Friday, August 13, 2010

The Evolution of Serotonin

Jamie Scott's Midwinter Blues post was the fourth of four (unplanned) complementary fructose/fructan posts on Primal Muse and Evolutionary Psychiatry. Here's the whole "series" in case you missed out:

1)FODMAPS (on Primal Muse)
2)IBS, Fructose, Depression, Zinc, and Women (on Evolutionary Psychiatry)
3)Dietary Strategies for Fructose Malabsorption (on Evolutionary Psychiatry)
4)Midwinter Blues (on Primal Muse)

Anyway, I found Jamie's last post both extremely interesting and incredibly expensive.  He linked this article about sunlight and serotonin, which turned out not to be a paper, but rather the first chapter of the Handbook of the Behavioral Neurobiology of Serotonin. I know most of you might find a new pair of vibrams or Hermes perfume or The Primal Blueprint Cookbook: Primal, Low Carb, Paleo, Grain-Free, Dairy-Free and Gluten-Free an irresistible purchase. I have a weakness for impenetrable neurological biochemistry tomes. Unfortunately my institutional access did not grant me the rights to the chapter (which could be purchased for $31), but I wasn't going to pay $31 for a single chapter when I could spend, say, 5X as much on the whole book. (Hopefully Mr. Dr. Deans is not reading this post...)  The good news is I get points on my credit card, so eventually I'll have enough to get a second iRobot 560 Roomba Vacuuming Robot, Black and Silver. Or maybe even a iRobot 330 Scooba Floor-Washing Robot.  Until then, I have my Handbook about Serotonin and we'll start with chapter one: Evolution of Serotonin, Sunlight to Suicide.

Biochemistry is all about energy and chemical reactions. And on planet Earth, most of the business of life occurs with chemical reactions driven by sunlight. The very first photosynthetic reactions occured with a molecule known as an "indole" - a benzene ring with a pyrrole ring attached.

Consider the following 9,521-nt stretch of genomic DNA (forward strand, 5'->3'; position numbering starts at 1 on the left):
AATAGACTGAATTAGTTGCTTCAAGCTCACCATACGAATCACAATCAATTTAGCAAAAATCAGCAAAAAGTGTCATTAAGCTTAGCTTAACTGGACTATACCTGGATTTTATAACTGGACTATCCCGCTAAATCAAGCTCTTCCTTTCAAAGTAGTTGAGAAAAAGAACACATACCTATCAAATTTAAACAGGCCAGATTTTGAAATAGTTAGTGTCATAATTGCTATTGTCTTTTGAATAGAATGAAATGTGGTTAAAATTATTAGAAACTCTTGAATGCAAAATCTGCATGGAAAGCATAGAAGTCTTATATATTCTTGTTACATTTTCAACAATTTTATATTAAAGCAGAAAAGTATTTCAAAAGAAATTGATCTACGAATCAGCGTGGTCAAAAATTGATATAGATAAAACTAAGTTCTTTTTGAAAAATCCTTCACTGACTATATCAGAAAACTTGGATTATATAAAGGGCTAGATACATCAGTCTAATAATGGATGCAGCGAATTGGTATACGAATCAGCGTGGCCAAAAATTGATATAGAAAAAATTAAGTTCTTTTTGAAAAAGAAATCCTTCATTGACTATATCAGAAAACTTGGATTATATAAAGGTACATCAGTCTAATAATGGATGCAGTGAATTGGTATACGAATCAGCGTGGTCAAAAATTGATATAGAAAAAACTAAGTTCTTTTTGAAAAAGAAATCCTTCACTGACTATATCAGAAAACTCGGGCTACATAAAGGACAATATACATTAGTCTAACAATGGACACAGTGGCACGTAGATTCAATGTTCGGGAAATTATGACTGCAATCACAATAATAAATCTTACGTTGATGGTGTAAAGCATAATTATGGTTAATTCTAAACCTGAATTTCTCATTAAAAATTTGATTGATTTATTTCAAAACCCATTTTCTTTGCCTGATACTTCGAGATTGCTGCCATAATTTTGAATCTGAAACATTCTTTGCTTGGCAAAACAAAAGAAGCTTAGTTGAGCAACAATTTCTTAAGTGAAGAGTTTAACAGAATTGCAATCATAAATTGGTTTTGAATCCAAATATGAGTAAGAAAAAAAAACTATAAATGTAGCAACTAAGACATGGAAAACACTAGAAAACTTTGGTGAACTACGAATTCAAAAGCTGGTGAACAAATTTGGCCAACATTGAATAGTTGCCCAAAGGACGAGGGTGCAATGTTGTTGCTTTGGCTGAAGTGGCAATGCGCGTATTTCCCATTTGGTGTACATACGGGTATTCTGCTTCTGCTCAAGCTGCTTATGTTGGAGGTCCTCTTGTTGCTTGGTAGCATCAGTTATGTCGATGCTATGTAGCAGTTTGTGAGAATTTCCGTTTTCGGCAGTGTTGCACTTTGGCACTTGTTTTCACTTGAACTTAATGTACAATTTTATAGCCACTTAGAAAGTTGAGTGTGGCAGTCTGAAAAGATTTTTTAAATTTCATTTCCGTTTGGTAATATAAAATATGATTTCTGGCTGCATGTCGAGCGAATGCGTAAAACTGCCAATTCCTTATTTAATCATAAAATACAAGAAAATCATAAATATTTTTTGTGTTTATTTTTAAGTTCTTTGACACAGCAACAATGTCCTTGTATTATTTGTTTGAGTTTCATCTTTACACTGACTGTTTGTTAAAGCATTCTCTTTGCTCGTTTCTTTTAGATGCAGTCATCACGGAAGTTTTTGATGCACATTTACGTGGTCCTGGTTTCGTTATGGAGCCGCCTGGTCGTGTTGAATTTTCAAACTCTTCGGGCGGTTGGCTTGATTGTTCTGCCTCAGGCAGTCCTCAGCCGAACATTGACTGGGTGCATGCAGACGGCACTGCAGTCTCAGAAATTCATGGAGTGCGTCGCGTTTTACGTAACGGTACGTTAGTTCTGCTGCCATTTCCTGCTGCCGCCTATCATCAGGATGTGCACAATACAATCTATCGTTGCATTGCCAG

It's not obvious, but that molecule has lots of electrons whizzing around, and the carbon atom at position "3" above is extremely reactive and will lose electrons very easily.   Add light to specific types of  indoles, and energy will be created as molecular hydrogen is released.  It is postulated that this reaction first occurred on Earth 3 billion years ago.  This is the beginning of light-based life.

Tryptophan, the dietary amino acid (and the rarest amino acid in the diet, according to Primal Body-Primal Mind: Empower Your Total Health The Way Evolution Intended (...And Didn't)) precursor to serotonin, is an indole.  It happens to be the most fluorescent amino acid under blacklight.  Tryptophan absorbs light energy, and is a vital amino acid for photosynthesis in sea bacteria, algae, and plants.  The process of photosynthesis creates oxygen from water, using the energy from the electrons whizzing around on tryptophan, among other things.  This creation of oxygen by photosynthesis changed our planet's atmosphere and made our lives possible.

Plants evolved a specific energy factory within their cells called a chloroplast, whose function is to capture light for energy, and to create tryptophan.   Chloroplasts are where chlorophyll lives.  Tryptophan is also made in all primitive unicellular organisms and plant systems.  Animals (like humans) do not make tryptophan and must obtain it through diet.  The best source for humans is from the meat of other animals, though tryptophan remains tough to get into the brain, as it is the least abundant amino acid in muscle tissue, and it has to compete with all the other more abundant aromatic amino acids (tyrosine, phenylalanine, leucine, isoleucine, valine, and methionine) for the aromatic amino acid transporter.  Everyone is waiting in the lobby for the elevator, and only a few can ride to the top at a time. 

Serotonin is made from tryptophan only in mast cells and neurons.  However, cells in every single organ have special uptake proteins to capture circulating serotonin from the blood. 

Other derivative molecules of tryptophan include melatonin (important in the sleep-wake cycle), psilocybin (the active molecule in psychogenic mushrooms), ergotamine, yohimbine (a traditional aphrodisiac), and LSD.  Most of these compounds are active in the human brain because they can stimulate the serotonin receptor.  A tryptophan-based compound called auxin affects cell growth in plants, enabling shoots and leaves to extend out towards the light.